…individuals should not accept ideas proposed as truth without recourse to knowledge and reason. Thus, freethinkers strive to build their opinions on the basis of facts, scientific inquiry, and logical principles, independent of any logical fallacies or the intellectually limiting effects of authority, confirmation bias, cognitive bias, conventional wisdom, popular culture, prejudice, sectarianism, tradition, urban legend, and all other dogmas (Wikipedia, “Freethought” http://en.wikipedia.org/wiki/Freethought, accessed October 12, 2012)
British-Austrian philosopher Wittgenstein, the author of the “duck-rabbit”illustration asserted:
The questions that we raise and our doubts depend on the fact that some propositions are exempt from doubt…It belongs to the logic of our scientific investigations that certain things are in deed not doubted (1969, p. 342)
If you tried to doubt everything you would not get as far as doubting anything. The practice of doubt itself presupposes certainty (1969, p. 115).
Wittgenstein thus maintains that it is impossible to question, to doubt, or to practice skepticism without having a foundation upon which to stand. Tilley (2000) proposes:
To attempt to analyze, inquire, doubt, or question a given item in a tradition requires participating in some tradition (perhaps not the tradition under inquiry). …the Enlightenment thinker’s commitment to rationality arises within a tradition. Numerous contemporary philosophers have even argued that such a commitment is a faith commitment, in the sense that it is not founded on an argument but is grounded in hope and sustained and supported by fellow practitioners (pgs 20-21).
What is the tradition that the freethinker aligns with? The freethinker is aligned with the Enlightenment trajectory that crystallizes into modernism. The practice of modernism is heuristically, at its best, worked out in positivism (or verificationism) and methodological naturalism. Positivism is the position that the only questions worth asking or answering are those which can be answered empirically, that is, through science, and science relies by definition on the use of methodological naturalism.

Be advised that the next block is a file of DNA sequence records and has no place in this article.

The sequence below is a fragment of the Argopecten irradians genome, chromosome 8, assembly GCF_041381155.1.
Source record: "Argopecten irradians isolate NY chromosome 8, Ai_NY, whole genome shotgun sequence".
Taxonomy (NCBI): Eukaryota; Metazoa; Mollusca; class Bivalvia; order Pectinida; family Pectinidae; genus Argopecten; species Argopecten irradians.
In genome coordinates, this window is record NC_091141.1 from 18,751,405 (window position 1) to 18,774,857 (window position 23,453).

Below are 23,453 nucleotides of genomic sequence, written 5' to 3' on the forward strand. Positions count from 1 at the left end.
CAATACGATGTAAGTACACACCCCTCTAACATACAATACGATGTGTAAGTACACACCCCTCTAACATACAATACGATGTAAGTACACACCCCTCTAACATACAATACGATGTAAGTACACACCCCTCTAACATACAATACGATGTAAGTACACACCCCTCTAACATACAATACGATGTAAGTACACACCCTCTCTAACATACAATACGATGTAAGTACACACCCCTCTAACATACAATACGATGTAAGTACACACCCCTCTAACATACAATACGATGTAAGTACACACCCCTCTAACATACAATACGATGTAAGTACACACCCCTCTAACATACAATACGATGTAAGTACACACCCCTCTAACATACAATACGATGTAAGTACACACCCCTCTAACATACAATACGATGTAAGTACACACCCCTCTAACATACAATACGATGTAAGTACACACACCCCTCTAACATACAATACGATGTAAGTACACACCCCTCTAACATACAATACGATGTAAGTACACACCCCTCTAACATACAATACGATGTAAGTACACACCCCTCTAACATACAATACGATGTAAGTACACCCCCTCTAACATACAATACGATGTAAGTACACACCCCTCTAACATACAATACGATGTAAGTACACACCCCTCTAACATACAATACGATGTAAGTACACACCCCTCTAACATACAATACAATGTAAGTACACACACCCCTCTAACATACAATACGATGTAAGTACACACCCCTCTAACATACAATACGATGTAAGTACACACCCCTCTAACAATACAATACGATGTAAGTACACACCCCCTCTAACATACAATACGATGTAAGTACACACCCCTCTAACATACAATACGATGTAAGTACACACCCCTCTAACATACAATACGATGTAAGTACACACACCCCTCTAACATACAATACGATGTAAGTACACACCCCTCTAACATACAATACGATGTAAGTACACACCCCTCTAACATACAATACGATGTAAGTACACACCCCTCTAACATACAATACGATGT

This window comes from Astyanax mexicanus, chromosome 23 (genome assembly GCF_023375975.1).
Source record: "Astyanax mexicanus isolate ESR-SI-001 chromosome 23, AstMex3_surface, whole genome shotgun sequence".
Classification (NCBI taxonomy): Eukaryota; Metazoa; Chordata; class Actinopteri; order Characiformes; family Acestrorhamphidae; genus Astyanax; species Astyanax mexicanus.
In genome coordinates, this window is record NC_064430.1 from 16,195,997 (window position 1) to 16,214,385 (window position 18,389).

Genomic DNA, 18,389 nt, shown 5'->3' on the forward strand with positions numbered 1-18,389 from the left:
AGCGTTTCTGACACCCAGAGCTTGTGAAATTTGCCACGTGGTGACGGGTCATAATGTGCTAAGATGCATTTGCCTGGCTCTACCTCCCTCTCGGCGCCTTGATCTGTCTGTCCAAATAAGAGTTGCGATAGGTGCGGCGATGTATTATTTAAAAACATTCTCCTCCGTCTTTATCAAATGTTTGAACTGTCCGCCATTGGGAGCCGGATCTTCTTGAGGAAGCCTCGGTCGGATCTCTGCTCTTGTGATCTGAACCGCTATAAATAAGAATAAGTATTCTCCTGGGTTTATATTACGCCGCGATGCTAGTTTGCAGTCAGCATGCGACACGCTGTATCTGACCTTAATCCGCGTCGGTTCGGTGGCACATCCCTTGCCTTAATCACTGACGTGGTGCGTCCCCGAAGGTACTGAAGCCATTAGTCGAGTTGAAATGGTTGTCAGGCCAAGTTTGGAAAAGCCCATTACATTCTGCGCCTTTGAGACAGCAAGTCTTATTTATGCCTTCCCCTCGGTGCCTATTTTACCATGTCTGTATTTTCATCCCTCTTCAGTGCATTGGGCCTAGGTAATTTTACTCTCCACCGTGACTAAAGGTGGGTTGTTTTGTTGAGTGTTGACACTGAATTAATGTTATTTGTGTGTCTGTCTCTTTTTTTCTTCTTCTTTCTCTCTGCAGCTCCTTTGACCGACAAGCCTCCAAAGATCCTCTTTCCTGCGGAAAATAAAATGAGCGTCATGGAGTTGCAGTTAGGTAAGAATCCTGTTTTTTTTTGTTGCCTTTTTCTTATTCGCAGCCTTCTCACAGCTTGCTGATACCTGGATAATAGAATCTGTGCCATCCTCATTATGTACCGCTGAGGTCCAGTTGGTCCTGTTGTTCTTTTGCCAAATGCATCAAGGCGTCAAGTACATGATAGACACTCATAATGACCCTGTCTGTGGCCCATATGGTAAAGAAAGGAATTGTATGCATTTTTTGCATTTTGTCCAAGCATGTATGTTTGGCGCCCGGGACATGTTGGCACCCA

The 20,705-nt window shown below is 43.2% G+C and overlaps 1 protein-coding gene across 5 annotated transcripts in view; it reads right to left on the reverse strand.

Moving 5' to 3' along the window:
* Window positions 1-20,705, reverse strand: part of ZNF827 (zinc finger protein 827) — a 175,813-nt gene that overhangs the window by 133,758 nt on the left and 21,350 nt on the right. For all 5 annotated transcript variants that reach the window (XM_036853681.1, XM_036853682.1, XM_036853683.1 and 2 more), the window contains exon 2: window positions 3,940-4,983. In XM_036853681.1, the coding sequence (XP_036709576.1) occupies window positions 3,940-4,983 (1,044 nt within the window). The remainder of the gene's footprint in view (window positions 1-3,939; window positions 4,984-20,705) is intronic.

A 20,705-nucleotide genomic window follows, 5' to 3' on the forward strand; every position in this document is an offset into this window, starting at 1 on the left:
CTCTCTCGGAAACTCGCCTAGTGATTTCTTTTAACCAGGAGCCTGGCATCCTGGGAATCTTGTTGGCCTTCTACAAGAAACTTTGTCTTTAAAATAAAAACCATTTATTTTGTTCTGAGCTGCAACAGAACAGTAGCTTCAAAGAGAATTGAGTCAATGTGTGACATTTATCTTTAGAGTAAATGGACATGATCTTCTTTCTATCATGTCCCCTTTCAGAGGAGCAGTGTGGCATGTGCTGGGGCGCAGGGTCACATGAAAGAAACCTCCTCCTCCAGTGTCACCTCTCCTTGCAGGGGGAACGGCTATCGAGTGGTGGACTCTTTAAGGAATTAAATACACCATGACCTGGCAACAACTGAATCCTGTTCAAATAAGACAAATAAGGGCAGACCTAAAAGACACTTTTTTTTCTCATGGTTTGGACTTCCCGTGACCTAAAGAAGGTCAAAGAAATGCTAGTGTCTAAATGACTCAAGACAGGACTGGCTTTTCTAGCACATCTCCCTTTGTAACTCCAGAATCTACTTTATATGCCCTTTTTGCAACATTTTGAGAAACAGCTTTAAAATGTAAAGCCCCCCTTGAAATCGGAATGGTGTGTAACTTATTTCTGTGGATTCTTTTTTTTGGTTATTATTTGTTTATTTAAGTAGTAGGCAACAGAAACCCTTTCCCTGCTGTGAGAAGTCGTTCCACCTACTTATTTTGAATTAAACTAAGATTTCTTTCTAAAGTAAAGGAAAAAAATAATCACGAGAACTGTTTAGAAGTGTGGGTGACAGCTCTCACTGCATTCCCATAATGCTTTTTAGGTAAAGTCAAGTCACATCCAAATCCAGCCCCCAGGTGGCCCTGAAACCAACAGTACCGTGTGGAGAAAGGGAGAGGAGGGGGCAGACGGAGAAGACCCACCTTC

…there is no experience of truth that is not interpretive. I do not know anything that does not interest me. If it does interest me, it is evident that I do not look at it in a noninterested way (Loc 285).
…knowledge is not the pure, uninterested reflection of the real, but the interested approach to the world, which is itself historically mutable and culturally conditioned (Loc 316).
When the situatedness of human knowledge is forgotten, the practitioner is at risk of elevating her perspective to the level of a “God’s eye” perspective. And this is the irony of absolute atheism: it practices the dogmatism of asserting a “God’s eye perspective,” that is, it falls into the temptation of the mythical Adam and Eve who seek to know, who seek to grasp what is not possible and so to leave behind the ultimate situatedness of human knowledge.
There are other options to the absolutes thus far critiqued, and they do not require the dissolute. That is, the only alternative to absolute is not dissolute relativism. In the next most I will introduce one alternative.